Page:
History has also vindicated another contemporary observer who wrote in 1915 that “for brevity, the heart of the Frank case may be summed up in three words, ‘politics, prejudice, and perjury.'”
The questionable activities of the prosecuting attorney, High Dorsey, provide a good example of how Frank was victimized by politics and politicians. Dorsey was an ambitious, unscrupulous politician who used the Frank case to propel himself into two terms as Governor of Georgia. Dorsey was quite willing to use false evidence to secure a conviction, and in other ways made plain that he would use any tactic he thought necessary, whether fair or not, to prevent Frank’s acquittal. As Dinnerstein bluntly puts it: “In 1913, when Hugh Dorsey prosecuted Leo Frank, he convinced many people that his primary concern was with his political reputation and not with obtaining justice.”
Few criminal defendants have been as victimized by popular prejudices as Leo Frank. Prior to his trial, yellow journalism and what Dinnerstein calls “newspaper hysteria” resulted in numerous headlines and stories containing false or misleading information extremely damaging to Frank. It was falsely but widely reported and believed that Frank was a sex pervert. As a Northerner and factory manager he was the victim of prejudice against Yankees and the corporations that employed child labor. He was also the victim of anti-Semitism. One ugly rumor widely circulated at the time, Dinnerstein tells us, was “that the tenets of the Jewish faith forbade the violation of Jewish, but not Gentile, women.” During Frank’s trial crowds outside the courthouse chanted, “Hang the Jew.”
As for perjury, it is quite clear from the Dinnerstein book that much of the testimony fro various prosecution witnesses at Frank’s trial was perjured. the key witness against Frank was Jim Conley, the factory’s janitor, who almost certainly was the actual murderer of the young girl Frank was charged with killing. The material parts of Conley’s testimony, so damaging to Leo Frank, were lies, and were known to be lies by prosecutor Dorsey and by the police.
The courageous conduct of Gov. Slayton in personally investigating the case and commuting the sentence of Leo Frank constitutes one of the most admirable, heroic and noble episodes in the history of the office of governor in this state. His 31-page commutation order, in which he expresses doubt about Frank’s guilt and his suspicions about Conley, is one of the great state papers in American gubernatorial history.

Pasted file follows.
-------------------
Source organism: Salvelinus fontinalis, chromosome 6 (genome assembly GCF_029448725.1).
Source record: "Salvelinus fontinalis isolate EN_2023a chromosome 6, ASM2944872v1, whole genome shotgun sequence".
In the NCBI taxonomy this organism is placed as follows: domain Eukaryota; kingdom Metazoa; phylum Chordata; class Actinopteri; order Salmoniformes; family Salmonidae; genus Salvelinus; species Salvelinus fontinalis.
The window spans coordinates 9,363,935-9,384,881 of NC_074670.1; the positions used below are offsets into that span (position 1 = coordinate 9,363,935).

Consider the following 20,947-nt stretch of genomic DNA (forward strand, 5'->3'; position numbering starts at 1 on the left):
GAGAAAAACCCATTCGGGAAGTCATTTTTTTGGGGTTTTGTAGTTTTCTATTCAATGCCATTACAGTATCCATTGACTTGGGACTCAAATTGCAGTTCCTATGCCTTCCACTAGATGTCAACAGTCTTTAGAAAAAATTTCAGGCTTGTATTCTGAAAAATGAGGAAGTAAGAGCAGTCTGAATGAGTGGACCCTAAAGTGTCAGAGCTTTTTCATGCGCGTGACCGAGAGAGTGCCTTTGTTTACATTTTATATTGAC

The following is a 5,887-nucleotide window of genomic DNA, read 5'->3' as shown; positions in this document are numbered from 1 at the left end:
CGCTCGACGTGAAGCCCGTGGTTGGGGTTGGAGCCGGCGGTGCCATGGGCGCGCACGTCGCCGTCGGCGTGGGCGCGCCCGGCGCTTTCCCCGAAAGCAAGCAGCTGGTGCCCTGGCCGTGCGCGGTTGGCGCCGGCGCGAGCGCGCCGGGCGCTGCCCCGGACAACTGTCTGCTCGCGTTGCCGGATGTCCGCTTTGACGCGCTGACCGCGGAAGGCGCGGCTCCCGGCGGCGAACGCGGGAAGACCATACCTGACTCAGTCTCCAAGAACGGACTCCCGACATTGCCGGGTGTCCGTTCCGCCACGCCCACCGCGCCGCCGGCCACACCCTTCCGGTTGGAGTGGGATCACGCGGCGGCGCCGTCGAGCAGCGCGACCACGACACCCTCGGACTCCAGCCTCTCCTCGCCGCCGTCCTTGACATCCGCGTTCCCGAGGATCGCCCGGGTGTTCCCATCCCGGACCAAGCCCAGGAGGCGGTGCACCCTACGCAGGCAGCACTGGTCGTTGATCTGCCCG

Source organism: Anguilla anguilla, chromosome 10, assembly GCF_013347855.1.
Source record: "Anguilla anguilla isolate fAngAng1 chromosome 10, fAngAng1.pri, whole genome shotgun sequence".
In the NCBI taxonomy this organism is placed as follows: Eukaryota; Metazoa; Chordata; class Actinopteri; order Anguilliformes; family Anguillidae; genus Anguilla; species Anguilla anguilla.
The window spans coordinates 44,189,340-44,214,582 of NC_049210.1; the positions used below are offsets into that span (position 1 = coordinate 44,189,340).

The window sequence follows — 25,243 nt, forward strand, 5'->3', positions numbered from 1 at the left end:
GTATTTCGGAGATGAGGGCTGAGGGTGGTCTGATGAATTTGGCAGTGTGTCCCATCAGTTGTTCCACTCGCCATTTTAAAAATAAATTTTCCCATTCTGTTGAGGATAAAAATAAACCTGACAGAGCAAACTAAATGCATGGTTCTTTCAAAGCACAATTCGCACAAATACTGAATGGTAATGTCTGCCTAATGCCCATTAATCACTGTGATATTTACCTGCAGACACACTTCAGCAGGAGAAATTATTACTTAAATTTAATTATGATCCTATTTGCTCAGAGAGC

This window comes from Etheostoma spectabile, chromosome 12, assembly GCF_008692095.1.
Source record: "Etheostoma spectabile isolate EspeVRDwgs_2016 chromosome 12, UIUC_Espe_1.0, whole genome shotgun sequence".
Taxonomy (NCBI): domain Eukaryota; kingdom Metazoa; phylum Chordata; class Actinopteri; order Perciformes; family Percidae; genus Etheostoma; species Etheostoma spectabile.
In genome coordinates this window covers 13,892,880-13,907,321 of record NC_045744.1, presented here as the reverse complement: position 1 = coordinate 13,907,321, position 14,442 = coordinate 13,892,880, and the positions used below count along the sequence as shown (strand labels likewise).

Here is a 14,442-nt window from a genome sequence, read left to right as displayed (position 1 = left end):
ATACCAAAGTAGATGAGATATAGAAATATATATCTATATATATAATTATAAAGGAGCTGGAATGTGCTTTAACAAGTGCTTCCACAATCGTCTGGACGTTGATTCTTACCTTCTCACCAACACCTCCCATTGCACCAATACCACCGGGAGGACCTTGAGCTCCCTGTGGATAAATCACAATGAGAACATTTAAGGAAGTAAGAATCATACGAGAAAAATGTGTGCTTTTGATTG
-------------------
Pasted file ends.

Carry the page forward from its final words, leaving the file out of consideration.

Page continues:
Gov. Slayton who acquired the sobriquet “the incomparable Georgian” due to his actions in the Frank case, accompanied his order with this sublime statement:
“Two thousand years ago another Governor washed his hands of a case and turned a Jew over to a mob. For two thousand years that Governor’s name has been accursed. If today another Jew were lying in his grave because I had failed to do my duty I would all through life find his blood on my hands and would consider myself an assassin through cowardice.”
At the end of his book, Dinnerstein concludes that “if the laws of civilization are to be respected, societies must eradicate the conditions which turn men into beasts.” That, he says, is the only sure way to avoid a continuing series of Leo Frank cases. Dinnerstein therefore appears to believe that only systematic inculcation of deep respect for human rights, especially the rights of those charged with or convicted of horrible crimes, can assure that all citizens will receive what they most deserve from government: liberty, justice and rights —the very benefits Leo Frank was deprived of to Georgia’s enormous shame.
Dinnerstein’s book is must reading for all Georgians who believe that knowledge of their state’s history is necessary to avoid repeating the mistakes that have blemished this great state’s past.